The notion of travelling for work, on paper, might appear to have the potential to unlock a veritable Pandora’s Box of exciting experiences. However, this is only the case if employees are given the means by their employer to make the most of the great opportunities that travel presents.
In truth, travelling on business is very much a chore, which is something that people who talk of trips to the likes of Paris, New York and Barcelona, to only see the insides of an exhibition hall, will attest to.
Implementing a well-balanced corporate travel policy is key for businesses in ensuring that employees who need to travel for work are enlightened, motivated and get the most out of their business trips on a commercial and personal level.
The top priority is ensuring travellers are fully briefed in the traditions of the country they’re visiting, equipping them with the means to do business there effectively, while protecting them from committing a social faux pas. Interesting insights include knowing that the Finnish tend to dislike small talk while the Japanese regard it as vital to sealing the deal.
Workers should return to their families well-rested and in a good mood, which is why it’s vital not to cut corners and make the effort to book quality airlines and hotels and flights that operate at sociable hours.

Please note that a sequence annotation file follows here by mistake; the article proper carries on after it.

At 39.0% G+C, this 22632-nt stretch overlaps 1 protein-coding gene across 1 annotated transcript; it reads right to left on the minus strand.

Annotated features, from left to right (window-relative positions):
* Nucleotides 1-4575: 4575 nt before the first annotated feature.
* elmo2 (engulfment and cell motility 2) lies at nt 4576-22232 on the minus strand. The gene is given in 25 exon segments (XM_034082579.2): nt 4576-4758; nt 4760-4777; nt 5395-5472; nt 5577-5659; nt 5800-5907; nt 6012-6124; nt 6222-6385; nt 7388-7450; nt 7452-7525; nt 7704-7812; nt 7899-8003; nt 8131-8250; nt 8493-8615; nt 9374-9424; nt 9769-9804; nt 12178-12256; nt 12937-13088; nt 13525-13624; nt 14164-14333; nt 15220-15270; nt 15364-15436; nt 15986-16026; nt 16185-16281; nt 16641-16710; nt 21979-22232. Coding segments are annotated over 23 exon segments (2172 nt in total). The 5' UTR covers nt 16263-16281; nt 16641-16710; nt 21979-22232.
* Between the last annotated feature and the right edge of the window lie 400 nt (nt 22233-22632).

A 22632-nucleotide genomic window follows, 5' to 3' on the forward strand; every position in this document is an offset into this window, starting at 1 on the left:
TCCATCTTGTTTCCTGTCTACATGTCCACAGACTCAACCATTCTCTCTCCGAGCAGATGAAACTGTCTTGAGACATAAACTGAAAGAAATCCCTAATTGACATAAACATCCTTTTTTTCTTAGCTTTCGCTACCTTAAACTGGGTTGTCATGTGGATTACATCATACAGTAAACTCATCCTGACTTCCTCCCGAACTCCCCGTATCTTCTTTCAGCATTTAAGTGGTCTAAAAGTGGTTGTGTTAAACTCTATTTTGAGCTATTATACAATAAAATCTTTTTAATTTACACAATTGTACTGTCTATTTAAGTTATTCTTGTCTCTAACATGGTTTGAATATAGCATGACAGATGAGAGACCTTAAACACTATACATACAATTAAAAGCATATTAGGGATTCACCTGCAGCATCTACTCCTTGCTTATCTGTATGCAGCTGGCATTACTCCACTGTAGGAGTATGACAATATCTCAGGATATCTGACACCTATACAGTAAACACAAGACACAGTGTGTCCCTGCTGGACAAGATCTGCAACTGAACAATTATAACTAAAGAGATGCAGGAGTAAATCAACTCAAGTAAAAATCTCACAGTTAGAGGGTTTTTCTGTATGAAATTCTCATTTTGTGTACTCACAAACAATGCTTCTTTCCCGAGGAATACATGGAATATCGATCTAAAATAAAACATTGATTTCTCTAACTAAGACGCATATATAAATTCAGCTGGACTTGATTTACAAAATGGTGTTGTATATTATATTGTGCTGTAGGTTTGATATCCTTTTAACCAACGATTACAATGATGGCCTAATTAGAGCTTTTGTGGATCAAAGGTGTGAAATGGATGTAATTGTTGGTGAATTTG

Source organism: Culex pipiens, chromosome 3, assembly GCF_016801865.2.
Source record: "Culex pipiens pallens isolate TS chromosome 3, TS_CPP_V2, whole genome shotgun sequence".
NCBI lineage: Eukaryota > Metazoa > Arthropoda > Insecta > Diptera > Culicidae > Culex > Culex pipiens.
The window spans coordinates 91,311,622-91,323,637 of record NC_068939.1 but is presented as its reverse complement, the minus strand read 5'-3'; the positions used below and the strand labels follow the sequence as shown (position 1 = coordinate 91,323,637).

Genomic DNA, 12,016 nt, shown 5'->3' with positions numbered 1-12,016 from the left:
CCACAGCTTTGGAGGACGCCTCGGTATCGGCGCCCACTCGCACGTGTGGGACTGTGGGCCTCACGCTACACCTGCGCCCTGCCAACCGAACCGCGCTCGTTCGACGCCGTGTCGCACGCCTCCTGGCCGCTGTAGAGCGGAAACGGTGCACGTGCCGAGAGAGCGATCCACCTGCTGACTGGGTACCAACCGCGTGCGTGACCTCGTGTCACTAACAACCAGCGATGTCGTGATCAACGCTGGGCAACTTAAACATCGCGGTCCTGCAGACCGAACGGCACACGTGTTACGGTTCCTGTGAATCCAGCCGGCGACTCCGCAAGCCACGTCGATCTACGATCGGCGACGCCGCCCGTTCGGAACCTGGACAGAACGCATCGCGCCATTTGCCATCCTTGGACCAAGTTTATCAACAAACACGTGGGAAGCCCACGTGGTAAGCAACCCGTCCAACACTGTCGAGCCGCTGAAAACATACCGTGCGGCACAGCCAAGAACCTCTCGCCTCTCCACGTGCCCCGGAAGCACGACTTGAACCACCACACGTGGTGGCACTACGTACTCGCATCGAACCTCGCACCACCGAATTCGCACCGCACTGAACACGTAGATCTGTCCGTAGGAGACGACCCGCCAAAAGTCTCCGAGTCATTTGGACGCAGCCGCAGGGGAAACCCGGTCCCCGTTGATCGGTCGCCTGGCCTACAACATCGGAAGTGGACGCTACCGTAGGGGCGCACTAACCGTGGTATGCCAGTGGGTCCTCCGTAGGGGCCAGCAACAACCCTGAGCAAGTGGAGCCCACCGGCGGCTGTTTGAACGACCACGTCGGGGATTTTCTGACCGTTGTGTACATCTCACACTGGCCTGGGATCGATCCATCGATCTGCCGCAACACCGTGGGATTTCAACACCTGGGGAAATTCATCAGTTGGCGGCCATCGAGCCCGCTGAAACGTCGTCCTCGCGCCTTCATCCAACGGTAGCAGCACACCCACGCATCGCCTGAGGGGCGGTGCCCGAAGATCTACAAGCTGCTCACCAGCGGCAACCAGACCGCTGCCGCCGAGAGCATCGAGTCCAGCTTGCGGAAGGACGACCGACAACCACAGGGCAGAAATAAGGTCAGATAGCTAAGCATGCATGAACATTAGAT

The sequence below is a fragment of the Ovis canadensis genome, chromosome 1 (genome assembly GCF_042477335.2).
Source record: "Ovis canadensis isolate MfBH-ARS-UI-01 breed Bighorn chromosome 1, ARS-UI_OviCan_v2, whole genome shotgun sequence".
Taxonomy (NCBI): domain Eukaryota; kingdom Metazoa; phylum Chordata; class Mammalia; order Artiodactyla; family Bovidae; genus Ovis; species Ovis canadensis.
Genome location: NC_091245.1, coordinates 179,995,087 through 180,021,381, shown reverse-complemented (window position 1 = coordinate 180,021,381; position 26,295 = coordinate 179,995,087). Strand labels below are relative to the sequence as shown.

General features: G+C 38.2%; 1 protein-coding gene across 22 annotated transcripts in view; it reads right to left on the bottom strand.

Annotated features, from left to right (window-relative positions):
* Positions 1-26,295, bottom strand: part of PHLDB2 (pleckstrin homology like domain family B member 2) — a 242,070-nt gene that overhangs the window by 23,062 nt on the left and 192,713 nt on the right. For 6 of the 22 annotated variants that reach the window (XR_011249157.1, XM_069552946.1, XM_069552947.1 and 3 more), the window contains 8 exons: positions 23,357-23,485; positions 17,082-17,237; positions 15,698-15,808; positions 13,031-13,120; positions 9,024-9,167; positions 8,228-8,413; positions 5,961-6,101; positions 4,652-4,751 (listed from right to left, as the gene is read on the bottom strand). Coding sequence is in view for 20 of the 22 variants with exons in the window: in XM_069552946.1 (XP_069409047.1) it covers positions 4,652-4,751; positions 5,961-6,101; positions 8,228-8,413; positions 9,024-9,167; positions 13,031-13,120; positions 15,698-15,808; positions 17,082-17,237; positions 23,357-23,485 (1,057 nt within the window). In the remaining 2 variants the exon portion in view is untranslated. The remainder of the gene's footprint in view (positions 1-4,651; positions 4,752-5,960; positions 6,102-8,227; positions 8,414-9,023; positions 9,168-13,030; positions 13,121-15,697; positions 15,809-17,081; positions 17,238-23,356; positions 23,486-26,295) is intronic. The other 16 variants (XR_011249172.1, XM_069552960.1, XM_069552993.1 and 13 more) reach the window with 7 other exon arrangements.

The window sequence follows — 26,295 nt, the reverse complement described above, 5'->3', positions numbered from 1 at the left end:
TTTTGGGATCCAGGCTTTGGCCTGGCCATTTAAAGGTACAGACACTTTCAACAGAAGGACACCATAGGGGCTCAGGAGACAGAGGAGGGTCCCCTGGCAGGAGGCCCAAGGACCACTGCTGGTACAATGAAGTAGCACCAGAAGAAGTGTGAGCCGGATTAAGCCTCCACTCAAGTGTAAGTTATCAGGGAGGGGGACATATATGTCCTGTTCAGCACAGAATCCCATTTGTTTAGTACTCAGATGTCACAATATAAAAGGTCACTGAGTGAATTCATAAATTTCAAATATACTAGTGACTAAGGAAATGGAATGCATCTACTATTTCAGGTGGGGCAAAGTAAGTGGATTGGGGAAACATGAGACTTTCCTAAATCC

Meanwhile, the promise of travel free weeks offer up that all-important work/life balance, along with remuneration and the option to take time in lieu.
While the above ensures a good travel experience, there are some points that businesses should stand firm on.
Airmile loyalty programmes aren’t always the most cost-effective when selecting flights and accommodation so it should be company policy not to use them.
If a train is delayed by 30 minutes or more, the passenger is entitled to a refund that may well end up in their employer’s pocket. To keep up morale, it’s best to pass it back to the worker in question.
Inviting family on a business trip is a grey area because of regulations and legalities surrounding duty of care, which is why it’s best to avoid this practice unless the circumstances are exceptional.
Having these value added measures in place will result in a business travel workforce that’s both culturally sensitive and strategic.
This post was written by Paul Casement, Director of Sales and Account Management at Travel Management Company Portman Clarity, who are exhibiting at the Business Travel Show next week - you can register for a free pass at www.businesstravelshow.com